How to Plan Your Race Schedule for Better Performance—and a Few PRs

Strategic planning means you put your best foot forward in everything from the mile to the marathon. Here, your guide to creating the ideal 2022 race calendar.

how to plan your race schedule
Patrik GiardinoGetty Images

The start of a new year is an inspiring time for runners. It presents a clean slate full of opportunity—a time to celebrate your good races throughout the past year and move beyond your bad ones.

The simple process of researching races can be incredibly empowering—after all, a limitless year full of PRs lies ahead. But before you frantically sign up for every race that sounds even a little exciting, ask yourself a question: How do these races fit into my greater goals?

When it comes to planning out a year-long racing calendar, running is genuinely unique. If you look at most sports, there’s a competition phase and an off-season inherently built into the schedule. In football, for example, the competition phase spans from September to January. Then the rest of the year allows players to recover, reflect, and train for the next season. It follows the same predictable pattern year after year.

By contrast, running has no universal competition phase and off-season. You can pretty much find a race every weekend, year-round, leaving no clear delineation between competition phases and recovery or base phases. That means many runners find themselves in a perpetual competition cycle, going from one race to the next without considering the bigger picture. They fail to think about how all these races fit together—and how they can ultimately make them faster.

If you aimlessly go from one race to another without regard for how they affect one another—or if you’re just looking for a way to PR a couple races in 2022—here’s a step-by-step guide on how to plan out a racing schedule that optimizes performance in every distance, from the mile to the marathon.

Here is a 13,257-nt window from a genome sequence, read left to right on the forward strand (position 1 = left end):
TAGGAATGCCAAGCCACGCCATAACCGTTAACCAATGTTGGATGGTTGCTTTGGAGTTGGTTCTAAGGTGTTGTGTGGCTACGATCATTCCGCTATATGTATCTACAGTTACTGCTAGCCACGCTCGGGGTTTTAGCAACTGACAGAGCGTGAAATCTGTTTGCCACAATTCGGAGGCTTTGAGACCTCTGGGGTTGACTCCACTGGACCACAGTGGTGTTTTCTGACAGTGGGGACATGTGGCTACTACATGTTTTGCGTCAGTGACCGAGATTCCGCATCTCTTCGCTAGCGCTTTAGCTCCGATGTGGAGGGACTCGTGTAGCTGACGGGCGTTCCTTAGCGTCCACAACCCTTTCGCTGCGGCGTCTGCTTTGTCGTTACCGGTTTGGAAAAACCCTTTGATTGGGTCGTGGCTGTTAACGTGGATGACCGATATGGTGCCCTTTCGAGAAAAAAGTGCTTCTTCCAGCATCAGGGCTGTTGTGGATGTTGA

This content is imported from {embed-name}. You may be able to find the same content in another format, or you may be able to find more information, at their web site.

Avoid Overcommitting

Elizabeth Carey, an online running coach and author of Girls Running: All You Need to Strive, Thrive, and Run Your Best, explains, “When people are looking at building out a year, it's an exciting time. It’s very common to bite off more than we can chew. It can be very tempting to over-commit ourselves, and I would encourage all runners to be more intentional and purposeful about focusing on the process, and not just a key race.”

This point can’t be emphasized enough: Be intentional and purposeful when building out your race schedule. Our bodies have a limited capacity to handle the stresses of hard training before they break down and our performance starts to stagnate or decline. It’s perfectly okay to race a lot, but you can’t race a lot at your very best.

If running your best is your ultimate goal, you need to focus on quality over quantity—that’s especially true if you have your eye on your fastest marathon. Too many races during a marathon, or even a half marathon, build-up can erode the effectiveness of your training.

So this begs the question: If running doesn’t have natural delineations between competition and recovery/base phases, how do we build both into the year? Read on.

Plan Around Peaks, Not Individual Races